If the technology had suddenly become cheaper, we would see the after-effects of such a price drop in technology somewhere around the December time frame, maybe November if the drop happened while the first roll of iPhones was coming off the lines. We would not be seeing the price drop now.
What this shows is that when the iPhone was released, it was released with a price tag that was at least $200 higher than the margin at which Apple could remain profitable on the device, because you know full well that the current price is still going to make Apple money on each sale. So what? you might be thinking. I was originally thinking that as well - it is the job of a company to make money, and if Apple can charge $200 more than a profitable margin on a device and people will still buy it - then more power to them.
Here's where it gets bad for Apple. This particular price drop at this particular time is a marketing blunder. If people see that Apple can drop prices on a brand spanking new hardware product by 33% 2 months after it was released without it being technology/hardware-influenced (despite what Steve claims) then people are going to come to a single conclusion that will be bad for Apple:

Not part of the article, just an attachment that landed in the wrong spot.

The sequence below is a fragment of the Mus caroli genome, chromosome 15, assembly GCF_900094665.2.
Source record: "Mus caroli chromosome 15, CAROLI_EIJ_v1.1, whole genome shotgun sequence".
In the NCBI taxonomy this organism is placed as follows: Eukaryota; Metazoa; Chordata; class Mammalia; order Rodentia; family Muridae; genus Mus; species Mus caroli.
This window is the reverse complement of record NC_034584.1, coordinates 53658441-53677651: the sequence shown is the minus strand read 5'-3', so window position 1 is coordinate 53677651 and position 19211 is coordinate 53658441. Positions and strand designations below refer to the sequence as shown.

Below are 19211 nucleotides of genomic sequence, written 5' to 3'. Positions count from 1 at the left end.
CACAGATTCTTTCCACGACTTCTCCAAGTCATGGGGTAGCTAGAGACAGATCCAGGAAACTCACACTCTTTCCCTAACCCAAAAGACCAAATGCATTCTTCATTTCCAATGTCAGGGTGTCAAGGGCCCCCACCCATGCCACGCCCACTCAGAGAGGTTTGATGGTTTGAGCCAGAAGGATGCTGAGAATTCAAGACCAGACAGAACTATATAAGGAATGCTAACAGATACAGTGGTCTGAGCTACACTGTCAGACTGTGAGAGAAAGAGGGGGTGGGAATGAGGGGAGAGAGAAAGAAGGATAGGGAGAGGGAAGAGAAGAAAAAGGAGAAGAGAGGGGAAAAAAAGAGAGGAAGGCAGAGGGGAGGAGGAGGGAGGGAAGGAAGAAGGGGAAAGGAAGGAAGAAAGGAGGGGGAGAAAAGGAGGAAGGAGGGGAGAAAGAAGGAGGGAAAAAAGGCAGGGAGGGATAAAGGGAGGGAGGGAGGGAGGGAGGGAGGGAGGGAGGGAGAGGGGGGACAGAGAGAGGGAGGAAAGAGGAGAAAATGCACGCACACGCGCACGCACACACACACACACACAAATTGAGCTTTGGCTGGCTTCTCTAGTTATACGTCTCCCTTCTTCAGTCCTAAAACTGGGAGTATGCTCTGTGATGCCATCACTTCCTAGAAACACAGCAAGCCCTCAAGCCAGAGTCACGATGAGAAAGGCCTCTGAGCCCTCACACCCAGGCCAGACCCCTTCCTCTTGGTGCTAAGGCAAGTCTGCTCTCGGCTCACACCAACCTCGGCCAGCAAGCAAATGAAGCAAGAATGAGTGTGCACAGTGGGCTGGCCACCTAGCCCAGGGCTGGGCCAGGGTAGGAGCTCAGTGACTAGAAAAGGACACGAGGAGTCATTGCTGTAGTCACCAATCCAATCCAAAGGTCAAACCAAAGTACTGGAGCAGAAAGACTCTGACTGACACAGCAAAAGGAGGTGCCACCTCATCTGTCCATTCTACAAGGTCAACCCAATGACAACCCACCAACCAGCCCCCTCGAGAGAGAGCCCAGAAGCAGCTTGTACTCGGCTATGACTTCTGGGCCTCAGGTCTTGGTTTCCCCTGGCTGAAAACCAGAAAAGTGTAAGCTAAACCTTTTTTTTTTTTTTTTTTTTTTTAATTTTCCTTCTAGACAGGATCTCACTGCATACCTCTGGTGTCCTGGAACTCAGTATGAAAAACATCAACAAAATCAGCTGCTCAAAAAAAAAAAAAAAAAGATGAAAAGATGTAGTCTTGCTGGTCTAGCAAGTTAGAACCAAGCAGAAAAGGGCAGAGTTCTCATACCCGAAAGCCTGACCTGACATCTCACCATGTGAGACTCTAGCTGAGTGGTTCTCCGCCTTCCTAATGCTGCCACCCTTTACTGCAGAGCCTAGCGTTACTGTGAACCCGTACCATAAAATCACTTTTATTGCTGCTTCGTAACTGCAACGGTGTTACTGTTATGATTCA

Apple's hardware pricing is completely arbitrary
Whether you believe that the reason Apple's hardware costs more than other competetive devices is due to their obsession with quality and industrial design, the general public (general public does not include fans or zealots) at this point is going to think two things right now that are bad for Apple:
In short, some of the shiny gleam on the Apple name picked up a little dust with this marketing maneuver. Sure, Apple will recover, and certainly people will forget about this price drop and its not going to do long-term damage to the company.
However, it has probably created a lot of skeptics who might otherwise have remained fervent supporters. It might have turned a few zealots into downgraded fanatics, and returned a couple fanatics to normalcy.
So to put my giant rambling to an end, here's my thinking: No, I am not demanding my money back for my no-longer-manufactured 4B iPhone. I love my iPhone, it's the best freaking device I have ever owned hands down. Nothing Apple does will change that. Yes, Apple will sell a flaming truckload of iPhones and iPod Touches this coming holiday season - it could be the biggest iPod season EVER for the holidays. Am I ever going to buy an Apple product again without first waiting 2-3 months after its release? hell no. Is some of the mystique about Apple's "quality-based" higher price point gone? Yes. Is my next computer going to be a PC because of this marketing blunder? Hell no. :)